Exhibitions

Virtuosic exploration of paint: Frank Bowling at Tate Britain reviewed

8 June 2019

9:00 AM

8 June 2019

9:00 AM

‘The possibilities of paint,’ Frank Bowling has observed, ‘are endless.’ The superb career retrospective of his work at Tate Britain demonstrates as no words could that he is correct, and that the obituaries of this perennial medium — so often declared moribund or defunct — are completely wrong. This presents more than half a century’s virtuoso exploration of what pigment on canvas can achieve.

After his first decade of work, Bowling (born 1934) became what is called an abstract artist. But that is a vague and unsatisfactory category. His early, figurative pictures such as ‘Cover Girl’ (1966) could be labelled ‘pop’. It features an image of a Japanese supermodel garnered from the front of the Observer colour supplement — plus a very different silkscreened photograph of a shop in New Amsterdam, Guyana, which was the artist’s childhood home.

In other respects, however, the picture — like all good ‘figurative’ paintings — is quite abstract, mixing sharply edged stripes and soft, cloud-like patches of colour. Later on, after he had ostensibly crossed the frontier into abstraction, Bowling’s pictures still continued to be powerfully evocative of the physical world. ‘Towards Crab Island’ (1983) has the feel of a waterland by Monet. The Great Thames series from the late 1980s, painted in a Docklands studio, suggests the ooze and ripple of the river nearby.

The ten-foot high multi-hued waterfall of ‘Aston’s Plunge’ (2011) has something of the sublimity of a late Turner (though in a much funkier vein). Bowling is aware of his great predecessors. He has talked about the challenge of working in London, ‘Turner’s town’. A touch of Constable is visible too, side by side with Mondrian and Jackson Pollock.


Pairing the Bowling show with Van Gogh in Britain, downstairs at Tate Britain, is unexpectedly apt. Of course, the Dutch master made the journey from the cool north to the hot colourful south and dreamed of going further, to the tropics. Bowling journeyed in the opposite direction, sailing from what was then British Guiana to Britain, where he arrived in 1953.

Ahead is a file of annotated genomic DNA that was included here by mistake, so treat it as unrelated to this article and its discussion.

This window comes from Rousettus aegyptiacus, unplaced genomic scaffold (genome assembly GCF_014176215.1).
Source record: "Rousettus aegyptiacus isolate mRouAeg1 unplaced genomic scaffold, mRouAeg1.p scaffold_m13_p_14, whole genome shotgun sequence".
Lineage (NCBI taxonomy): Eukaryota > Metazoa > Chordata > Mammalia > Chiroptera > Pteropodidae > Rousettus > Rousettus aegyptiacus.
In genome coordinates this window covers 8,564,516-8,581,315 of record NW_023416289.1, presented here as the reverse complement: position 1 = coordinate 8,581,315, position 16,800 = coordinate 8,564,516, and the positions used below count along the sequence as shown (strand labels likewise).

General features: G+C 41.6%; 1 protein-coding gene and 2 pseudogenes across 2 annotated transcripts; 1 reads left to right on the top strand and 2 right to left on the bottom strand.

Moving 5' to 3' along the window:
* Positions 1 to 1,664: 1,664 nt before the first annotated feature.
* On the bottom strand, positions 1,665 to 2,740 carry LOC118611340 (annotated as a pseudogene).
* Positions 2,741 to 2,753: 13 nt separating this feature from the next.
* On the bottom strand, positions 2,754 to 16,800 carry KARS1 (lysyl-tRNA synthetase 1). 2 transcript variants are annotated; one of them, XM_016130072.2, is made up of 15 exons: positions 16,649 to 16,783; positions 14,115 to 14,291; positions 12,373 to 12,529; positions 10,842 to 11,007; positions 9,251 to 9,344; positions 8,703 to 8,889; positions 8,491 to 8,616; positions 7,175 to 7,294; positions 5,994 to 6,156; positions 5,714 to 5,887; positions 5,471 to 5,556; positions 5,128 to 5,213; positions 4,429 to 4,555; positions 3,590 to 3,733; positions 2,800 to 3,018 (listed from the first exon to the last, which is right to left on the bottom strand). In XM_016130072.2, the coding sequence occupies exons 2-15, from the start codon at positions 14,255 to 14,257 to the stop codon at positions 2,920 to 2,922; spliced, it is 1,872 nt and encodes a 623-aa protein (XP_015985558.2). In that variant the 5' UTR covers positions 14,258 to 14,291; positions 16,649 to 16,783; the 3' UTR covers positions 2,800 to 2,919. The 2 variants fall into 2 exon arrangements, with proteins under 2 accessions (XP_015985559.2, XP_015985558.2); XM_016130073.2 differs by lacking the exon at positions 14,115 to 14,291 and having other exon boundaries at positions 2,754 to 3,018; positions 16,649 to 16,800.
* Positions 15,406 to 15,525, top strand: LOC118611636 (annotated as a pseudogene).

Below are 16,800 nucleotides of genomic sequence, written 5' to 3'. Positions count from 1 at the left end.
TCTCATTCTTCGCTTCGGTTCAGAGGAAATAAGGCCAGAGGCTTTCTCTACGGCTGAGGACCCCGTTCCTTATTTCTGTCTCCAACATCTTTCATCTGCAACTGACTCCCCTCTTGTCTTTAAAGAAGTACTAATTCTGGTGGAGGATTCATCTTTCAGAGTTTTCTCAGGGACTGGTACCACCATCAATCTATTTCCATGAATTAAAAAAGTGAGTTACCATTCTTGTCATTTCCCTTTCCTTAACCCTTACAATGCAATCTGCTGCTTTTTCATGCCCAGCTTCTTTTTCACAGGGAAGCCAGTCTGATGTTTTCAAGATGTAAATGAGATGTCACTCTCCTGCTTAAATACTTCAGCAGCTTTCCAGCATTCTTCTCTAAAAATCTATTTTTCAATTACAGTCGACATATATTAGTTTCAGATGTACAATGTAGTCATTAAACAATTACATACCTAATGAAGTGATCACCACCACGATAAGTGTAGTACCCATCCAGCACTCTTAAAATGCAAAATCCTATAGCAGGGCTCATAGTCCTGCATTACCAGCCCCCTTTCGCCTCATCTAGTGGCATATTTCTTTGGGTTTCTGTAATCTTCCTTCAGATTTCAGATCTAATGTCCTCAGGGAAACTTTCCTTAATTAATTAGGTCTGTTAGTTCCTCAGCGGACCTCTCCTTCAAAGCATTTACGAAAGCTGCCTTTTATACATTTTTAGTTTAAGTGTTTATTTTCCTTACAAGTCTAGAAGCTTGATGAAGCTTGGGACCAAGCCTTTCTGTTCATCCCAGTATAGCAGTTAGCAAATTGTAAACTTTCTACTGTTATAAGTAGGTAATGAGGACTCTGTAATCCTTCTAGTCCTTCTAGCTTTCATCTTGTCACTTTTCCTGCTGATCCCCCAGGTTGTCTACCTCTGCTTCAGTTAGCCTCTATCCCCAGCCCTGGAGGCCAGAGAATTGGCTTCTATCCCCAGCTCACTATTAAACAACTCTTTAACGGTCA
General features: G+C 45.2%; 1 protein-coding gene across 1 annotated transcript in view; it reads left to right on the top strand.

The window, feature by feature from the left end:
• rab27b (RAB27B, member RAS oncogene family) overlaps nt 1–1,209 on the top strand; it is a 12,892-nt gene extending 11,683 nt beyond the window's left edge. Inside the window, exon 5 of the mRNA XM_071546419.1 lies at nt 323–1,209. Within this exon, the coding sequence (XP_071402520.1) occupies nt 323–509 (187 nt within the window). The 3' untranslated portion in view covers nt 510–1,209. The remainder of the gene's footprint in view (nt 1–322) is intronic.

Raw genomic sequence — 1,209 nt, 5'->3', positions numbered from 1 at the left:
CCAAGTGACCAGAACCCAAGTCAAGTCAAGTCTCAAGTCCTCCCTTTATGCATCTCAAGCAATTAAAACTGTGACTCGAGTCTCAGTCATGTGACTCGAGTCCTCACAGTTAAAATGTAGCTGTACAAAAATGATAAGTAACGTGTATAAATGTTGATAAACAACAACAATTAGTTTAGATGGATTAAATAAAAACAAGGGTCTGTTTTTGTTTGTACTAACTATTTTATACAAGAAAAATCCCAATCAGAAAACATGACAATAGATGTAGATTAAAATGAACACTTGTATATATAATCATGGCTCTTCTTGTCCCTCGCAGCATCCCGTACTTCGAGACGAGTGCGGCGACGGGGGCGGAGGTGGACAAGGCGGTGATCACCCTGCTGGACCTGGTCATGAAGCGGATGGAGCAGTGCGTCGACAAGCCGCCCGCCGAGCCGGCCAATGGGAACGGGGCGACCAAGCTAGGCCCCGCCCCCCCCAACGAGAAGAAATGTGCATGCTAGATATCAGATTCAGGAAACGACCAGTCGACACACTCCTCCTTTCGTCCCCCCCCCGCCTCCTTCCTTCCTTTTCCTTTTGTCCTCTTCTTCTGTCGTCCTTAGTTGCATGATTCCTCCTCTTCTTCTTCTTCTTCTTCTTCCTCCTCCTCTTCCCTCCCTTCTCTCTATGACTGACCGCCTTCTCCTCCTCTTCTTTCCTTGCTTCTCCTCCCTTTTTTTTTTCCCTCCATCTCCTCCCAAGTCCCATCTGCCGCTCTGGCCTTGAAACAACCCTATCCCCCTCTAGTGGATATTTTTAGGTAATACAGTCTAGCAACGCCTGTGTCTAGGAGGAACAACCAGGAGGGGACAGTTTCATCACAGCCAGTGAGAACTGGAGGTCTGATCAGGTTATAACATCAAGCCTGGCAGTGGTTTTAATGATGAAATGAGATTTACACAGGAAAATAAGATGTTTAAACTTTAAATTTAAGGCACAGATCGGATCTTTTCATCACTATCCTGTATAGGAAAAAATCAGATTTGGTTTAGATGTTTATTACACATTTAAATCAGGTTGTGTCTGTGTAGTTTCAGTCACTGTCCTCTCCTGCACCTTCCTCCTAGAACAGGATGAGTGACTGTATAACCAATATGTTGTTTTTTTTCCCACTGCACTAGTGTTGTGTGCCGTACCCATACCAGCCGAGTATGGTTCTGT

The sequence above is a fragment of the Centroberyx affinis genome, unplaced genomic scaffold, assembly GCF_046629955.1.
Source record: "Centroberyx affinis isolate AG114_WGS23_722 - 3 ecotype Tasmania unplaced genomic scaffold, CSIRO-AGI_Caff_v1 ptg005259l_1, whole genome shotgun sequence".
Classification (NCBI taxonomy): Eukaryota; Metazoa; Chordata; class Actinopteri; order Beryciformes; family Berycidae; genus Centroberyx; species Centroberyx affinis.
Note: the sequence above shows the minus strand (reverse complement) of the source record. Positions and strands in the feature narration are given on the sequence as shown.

What makes his trajectory unique, however, is that he then moved on to the New York of Andy Warhol and Barnett Newman. I can’t think of another artist who has inhabited all three of these environments: Caribbean heat, foggy London and modernist Manhattan. Bowling’s majestic ‘map’ paintings from around 1970, in which the outlines of the continents of Africa and South America emerge faintly from sumptuous oceans of colour, perhaps hint at his personal Odyssey.

Another link with Van Gogh is that both he and Bowling are enthralled by the possibilities of paint: the rich glutinous substance itself in all its variations of thickness and thinness, transparency and opacity. At various times Bowling has — in addition to applying the stuff in a conventional manner with a brush — thrown it, flicked it like sea spray, and used it to stain his surfaces in translucent veils. The zinging red, blue and yellow of ‘Tony’s Anvil’ (1975), gyrating wildly like the graph of an earthquake, were produced by controlled pouring.

Master though he clearly is, Bowling has been neglected for prolonged periods. The work of Lee Krasner, another important, long-overlooked abstract painter, is on show at the Barbican. In both cases, vagaries of art fashion have been partly to blame. Bowling turned to abstract painting just as it was going out of style. Krasner (1908–84) found herself as a gestural abstract expressionist exactly when that idiom was being replaced.

Krasner was probably both helped and hindered by being married to Jackson Pollock, one of the greatest innovators in 20th-century painting. When they met, she was the more senior artist. But it was Pollock who made the inspired leap into abstract expressionism: his flying pigment free, rhythmic and pulsing all over the canvas. It took Krasner ten years to assimilate this revolution. She described how she was completely blocked, unable to produce anything but ‘grey slabs’. When she did break through, it was by first physically cutting up her own work, then recycling it in the form of collage — thus forcing looseness and freedom on herself.

In 1956 Krasner was just getting going, when Pollock was killed in a car crash. Grief-stricken, afflicted with chronic insomnia and working in Pollock’s old studio, she battled on. A few years later she produced her masterpieces — ‘Polar Stampede’ (1960), for example, and ‘Another Storm’ (1963) — powerful pictures, suggestive of a wild sea breaking over rocks, throwing up plumes of spray.

By that date they looked a little passé to the art world of the day. But what seemed cutting-edge in 1960 is now irrelevant. Today’s newspapers, it is often said, are the first draft of history. In the same way, contemporary judgments are only an early draft of art history — and equally subject to being revised. Each of these exhibitions does just that.

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